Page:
Friday, August 28, 2020

Newest Acquisitions (Virtual "Show & Tell") ~ part 66

A few days ago, honourary VPC member Glenn from Australia was kind enough to send photos of his newest acquisition. Glenn had also purchased the silver-plated version of the pen, and it arrived a few days later, so he sent the photos and text below. Both are lovely examples of the Parker '75' (which was first introduced in 1963) - a classic that many consider the last vintage/first modern fountain pen...

(all photos courtesy of Glenn ~ please click on images to enlarge)

Glenn: "This latest acquisition is a French made Parker '75' in silver plated/CT Prince de Galles pattern, with 14 kt fine nib, slim aerometric converter, a standard dished barrel tassie and a fairly rare opal cabochon on the cap. The pen’s in excellent condition, apart from needing multiple cycles in the ultrasonic cleaner to clean out the old ink."

"It’s quite a challenge to find any additional information. Although there is no date code on the cap, Lih-Tah Wong dates the Prince de Galles pattern from 1976, which is consistent with the plain, white-metal section band."

"I hoped the cabochon would help confirm the production date, but provides only a photo without further information, and doesn’t mention it at all. The opal is a beautiful blue & green with a flash of red; my photo, unfortunately has reflections in it, but the colours are well represented. "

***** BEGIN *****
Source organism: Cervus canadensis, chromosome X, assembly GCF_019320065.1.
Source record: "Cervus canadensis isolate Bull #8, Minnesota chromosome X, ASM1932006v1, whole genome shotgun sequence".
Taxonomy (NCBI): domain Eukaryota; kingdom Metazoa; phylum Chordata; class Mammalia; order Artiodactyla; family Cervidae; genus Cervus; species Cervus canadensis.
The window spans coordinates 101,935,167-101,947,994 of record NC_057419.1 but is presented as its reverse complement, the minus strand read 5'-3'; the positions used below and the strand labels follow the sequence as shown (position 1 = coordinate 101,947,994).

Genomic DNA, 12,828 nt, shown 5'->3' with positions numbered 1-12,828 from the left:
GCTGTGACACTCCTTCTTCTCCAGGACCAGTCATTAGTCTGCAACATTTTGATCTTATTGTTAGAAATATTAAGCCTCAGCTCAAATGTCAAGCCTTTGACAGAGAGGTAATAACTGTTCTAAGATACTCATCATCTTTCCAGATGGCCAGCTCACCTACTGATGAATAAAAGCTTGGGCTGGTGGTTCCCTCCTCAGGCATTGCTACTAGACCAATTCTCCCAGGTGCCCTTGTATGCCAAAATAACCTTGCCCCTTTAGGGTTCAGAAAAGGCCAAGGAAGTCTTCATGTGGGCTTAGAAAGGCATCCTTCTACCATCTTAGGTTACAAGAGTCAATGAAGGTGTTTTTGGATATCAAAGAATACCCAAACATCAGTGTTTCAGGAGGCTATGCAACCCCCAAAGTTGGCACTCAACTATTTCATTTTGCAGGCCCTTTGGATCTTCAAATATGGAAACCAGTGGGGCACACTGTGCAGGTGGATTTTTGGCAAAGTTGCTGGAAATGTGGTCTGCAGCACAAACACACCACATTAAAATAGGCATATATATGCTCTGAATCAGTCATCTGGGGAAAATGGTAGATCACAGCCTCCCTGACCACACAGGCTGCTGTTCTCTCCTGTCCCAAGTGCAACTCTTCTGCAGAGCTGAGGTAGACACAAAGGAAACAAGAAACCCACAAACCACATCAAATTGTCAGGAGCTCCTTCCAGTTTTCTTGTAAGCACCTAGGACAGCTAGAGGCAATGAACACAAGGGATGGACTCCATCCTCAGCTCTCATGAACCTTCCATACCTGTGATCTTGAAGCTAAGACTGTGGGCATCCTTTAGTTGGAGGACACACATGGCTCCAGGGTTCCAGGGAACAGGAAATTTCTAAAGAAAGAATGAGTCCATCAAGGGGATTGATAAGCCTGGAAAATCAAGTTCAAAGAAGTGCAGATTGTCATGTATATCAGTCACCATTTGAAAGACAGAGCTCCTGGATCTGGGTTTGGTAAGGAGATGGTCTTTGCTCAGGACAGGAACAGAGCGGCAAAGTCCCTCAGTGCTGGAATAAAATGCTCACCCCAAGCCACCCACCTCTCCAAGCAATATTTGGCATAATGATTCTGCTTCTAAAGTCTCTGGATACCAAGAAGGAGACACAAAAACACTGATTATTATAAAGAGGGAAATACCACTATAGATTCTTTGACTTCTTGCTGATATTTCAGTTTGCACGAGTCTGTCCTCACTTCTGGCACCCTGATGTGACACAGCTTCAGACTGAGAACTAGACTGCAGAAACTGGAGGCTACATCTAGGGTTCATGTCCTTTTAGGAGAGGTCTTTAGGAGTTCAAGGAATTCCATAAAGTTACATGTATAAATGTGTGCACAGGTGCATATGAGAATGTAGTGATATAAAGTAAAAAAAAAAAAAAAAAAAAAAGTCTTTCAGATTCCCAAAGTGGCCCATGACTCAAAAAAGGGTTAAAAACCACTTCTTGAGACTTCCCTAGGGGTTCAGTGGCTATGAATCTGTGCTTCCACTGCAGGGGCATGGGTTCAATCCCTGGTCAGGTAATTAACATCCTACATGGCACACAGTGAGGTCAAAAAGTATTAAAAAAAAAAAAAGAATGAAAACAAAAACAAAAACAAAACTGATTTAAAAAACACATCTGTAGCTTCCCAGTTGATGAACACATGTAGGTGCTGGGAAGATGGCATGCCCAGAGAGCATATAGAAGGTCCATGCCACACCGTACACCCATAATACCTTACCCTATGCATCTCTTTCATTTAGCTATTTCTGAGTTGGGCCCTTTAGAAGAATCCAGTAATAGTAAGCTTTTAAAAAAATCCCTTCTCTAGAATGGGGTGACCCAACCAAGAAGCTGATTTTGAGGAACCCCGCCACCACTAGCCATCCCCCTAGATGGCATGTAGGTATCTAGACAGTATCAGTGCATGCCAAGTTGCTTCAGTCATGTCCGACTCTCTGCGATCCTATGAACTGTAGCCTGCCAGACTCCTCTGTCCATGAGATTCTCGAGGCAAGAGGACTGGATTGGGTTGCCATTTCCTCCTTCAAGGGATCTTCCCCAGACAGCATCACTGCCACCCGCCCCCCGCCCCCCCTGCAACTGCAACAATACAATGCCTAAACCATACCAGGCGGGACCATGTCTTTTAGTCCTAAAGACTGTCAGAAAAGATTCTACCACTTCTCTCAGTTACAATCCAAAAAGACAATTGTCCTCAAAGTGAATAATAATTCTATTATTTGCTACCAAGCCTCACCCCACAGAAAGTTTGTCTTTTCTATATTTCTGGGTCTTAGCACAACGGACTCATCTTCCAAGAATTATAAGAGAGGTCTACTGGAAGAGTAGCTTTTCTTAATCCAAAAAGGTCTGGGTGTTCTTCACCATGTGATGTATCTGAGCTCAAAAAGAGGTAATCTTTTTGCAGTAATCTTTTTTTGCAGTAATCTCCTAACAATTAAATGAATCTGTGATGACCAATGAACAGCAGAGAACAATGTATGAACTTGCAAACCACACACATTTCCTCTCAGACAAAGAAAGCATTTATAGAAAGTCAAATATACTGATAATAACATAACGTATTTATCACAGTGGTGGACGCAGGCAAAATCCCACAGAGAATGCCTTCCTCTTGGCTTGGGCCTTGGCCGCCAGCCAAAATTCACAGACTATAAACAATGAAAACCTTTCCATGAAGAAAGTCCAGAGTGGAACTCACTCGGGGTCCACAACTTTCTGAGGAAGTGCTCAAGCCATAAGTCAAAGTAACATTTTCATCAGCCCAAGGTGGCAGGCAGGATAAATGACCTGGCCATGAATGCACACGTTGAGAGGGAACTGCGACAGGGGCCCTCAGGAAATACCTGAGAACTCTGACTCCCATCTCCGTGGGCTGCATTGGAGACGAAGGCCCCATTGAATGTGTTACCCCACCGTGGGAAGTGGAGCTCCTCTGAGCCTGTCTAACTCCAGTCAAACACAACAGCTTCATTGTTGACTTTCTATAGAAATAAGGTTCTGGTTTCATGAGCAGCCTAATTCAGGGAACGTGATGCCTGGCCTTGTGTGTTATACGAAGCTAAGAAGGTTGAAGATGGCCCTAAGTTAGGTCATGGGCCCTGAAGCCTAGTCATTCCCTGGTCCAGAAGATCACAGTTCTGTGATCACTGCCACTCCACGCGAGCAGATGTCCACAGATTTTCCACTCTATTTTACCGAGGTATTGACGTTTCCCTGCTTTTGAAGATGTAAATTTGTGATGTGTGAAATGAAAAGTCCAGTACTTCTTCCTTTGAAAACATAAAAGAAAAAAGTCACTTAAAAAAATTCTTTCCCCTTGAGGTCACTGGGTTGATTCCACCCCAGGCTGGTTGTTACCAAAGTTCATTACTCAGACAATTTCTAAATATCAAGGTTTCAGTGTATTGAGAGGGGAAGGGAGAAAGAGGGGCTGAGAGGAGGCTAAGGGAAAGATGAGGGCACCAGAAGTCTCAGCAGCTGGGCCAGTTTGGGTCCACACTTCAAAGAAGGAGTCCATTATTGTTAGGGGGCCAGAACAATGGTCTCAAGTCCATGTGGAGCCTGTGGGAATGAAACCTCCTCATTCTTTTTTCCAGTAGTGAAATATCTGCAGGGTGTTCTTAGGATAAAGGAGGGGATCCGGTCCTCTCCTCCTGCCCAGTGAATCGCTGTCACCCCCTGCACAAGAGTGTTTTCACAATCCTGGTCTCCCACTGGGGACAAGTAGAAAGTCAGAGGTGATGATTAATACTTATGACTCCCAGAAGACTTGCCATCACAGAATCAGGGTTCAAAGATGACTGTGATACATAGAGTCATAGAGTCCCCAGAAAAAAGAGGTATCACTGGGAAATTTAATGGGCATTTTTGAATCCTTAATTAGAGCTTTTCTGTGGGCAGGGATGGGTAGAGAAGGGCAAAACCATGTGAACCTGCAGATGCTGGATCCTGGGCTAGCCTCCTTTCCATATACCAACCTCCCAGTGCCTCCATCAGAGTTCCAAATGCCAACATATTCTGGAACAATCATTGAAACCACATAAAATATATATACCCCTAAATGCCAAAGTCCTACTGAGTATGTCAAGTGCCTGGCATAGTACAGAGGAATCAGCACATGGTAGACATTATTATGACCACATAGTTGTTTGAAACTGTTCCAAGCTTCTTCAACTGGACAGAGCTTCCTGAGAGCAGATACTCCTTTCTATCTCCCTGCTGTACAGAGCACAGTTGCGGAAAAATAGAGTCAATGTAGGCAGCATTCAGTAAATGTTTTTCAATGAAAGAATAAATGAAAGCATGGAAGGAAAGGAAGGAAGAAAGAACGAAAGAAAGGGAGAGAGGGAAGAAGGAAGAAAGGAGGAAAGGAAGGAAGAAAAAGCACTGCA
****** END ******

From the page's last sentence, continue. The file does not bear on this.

"I presumed it’s not a solid opal, because one displaying those colours would be rather valuable, so it is more likely to be an opal triplet. I’m glad I don’t have to dunk it in the ultrasonic cleaner like its GP sibling last week, because triplets are not waterproof and it would be ruined. (An opal triplet is composed of a thin slice of crystal opal sandwiched between a transparent top and a backing made of black potch or man made resin. Older style triplets have quartz or glass caps to protect the triplet, but today plastic resin tops are used.)"

Glenn concludes: "And thank you Maja, for these additional leads. A FPN conversation from 2013 confirms that the cabochon is indeed a triplet, sold as a reasonably priced accessory by Parker Australia for customers to dress up their pens, perhaps for gifting: The few pens found in the available sources are in different patterns/finishes and made in France & USA, not just those “made” (assembled) in Australia, but because opal is our national gemstone, one seller thought the cabochons might be intended to mark our Bicentennial in 1988 - Personally, I think that 1976 is way too early for that to be reasonable, so the more general marketing strategy does seem most feasible."

It was a pleasure doing some "pen detective" work for Glenn :) Many thanks to him for sharing his recent acquisitions with us here on our pen club blog, and to all the other VPCers who sent in their contributions for our online "show & tell". Cheers ~Maja

No comments: